Brunch|December 8, 2019
A bhijit (Bobby) Bose, the head of WhatsApp India is a gracious man whose easy smile belies a sharp analytical mind. Having known him socially, I approached him last week with a crushing problem. I wanted him – the head of WhatsApp India – to help me conquer my WhatsApp addiction. While the irony of the question didn’t escape him, he gamely texted me on WhatsApp naturally: “My main advice (that works for me when I can do it) is to try NOT to look at WhatsApp for the first hour after waking up. I drop the boys off to the school bus and (rarely but sometimes) go for a run before picking up the phone and checking messages.”
Bobby’s advice echoes what productivity experts have been saying for years. Don’t check your smartphone in the early hours of the day. Answer emails in the afternoon. My morning routine is the opposite of Bobby’s advice. I roll out of bed, reach for my phone and check messages. What if the world has fallen apart while I sleep? What if Trump is impeached?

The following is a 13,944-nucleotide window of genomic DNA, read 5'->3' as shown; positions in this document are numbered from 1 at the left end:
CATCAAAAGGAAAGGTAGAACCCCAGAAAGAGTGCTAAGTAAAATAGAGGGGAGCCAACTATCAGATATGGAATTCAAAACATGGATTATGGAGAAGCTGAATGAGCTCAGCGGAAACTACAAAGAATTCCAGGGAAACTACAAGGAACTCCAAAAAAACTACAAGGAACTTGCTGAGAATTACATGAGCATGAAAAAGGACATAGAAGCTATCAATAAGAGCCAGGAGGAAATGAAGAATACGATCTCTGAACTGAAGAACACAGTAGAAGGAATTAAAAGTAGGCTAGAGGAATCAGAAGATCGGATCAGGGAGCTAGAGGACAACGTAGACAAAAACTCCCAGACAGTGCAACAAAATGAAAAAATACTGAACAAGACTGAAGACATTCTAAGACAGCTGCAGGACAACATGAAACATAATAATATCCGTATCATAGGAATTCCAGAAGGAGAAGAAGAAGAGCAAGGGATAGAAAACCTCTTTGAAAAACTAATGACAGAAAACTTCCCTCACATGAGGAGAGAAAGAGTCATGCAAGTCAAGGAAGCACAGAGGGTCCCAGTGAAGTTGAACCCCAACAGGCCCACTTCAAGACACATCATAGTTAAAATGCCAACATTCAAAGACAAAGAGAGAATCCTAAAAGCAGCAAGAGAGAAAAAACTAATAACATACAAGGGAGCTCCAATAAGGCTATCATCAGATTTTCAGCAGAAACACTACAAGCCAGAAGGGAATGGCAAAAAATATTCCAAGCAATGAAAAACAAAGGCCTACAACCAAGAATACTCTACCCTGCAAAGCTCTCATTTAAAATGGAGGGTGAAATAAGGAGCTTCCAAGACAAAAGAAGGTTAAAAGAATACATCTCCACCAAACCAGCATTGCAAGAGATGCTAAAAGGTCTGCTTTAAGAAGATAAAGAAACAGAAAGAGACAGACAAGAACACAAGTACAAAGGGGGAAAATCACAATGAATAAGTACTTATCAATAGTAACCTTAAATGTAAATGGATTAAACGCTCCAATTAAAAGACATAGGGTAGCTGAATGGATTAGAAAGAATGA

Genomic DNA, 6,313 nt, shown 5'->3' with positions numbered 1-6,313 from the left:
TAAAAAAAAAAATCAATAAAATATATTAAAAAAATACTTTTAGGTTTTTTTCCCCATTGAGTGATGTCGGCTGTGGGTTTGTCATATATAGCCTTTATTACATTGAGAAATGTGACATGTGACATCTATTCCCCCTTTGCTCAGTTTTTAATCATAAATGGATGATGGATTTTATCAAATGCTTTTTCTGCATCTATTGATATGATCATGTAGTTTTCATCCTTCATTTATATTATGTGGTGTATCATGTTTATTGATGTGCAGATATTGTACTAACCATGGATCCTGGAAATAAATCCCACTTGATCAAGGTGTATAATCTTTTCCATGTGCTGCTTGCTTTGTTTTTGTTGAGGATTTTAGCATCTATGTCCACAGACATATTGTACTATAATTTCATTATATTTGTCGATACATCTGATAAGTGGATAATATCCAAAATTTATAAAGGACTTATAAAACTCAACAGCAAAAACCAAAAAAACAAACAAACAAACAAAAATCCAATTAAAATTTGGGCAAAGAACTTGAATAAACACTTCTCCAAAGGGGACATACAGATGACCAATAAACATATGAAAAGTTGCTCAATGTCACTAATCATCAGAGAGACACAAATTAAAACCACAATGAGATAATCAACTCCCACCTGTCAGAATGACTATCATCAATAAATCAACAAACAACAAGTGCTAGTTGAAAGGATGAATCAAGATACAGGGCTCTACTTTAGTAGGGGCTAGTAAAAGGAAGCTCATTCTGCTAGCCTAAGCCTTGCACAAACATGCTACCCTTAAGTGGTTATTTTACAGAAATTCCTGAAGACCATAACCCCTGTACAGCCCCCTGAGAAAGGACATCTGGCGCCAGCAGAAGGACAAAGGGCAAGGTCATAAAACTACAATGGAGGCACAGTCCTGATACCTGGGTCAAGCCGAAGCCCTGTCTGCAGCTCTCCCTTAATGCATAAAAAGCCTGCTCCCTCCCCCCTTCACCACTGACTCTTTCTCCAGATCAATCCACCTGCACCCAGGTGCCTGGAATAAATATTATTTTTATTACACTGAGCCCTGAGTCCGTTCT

Smartphone addiction has been written about a lot. WhatsApp has taken it to a whole new level. It seems to be the preferred mode of communication for most Indians. My tailor sends blouse patterns on it. The vegetable vendor sends a photo of the neem flowers I love when they appear on the market. I conduct conversations with four different family groups on it.
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December 8, 2019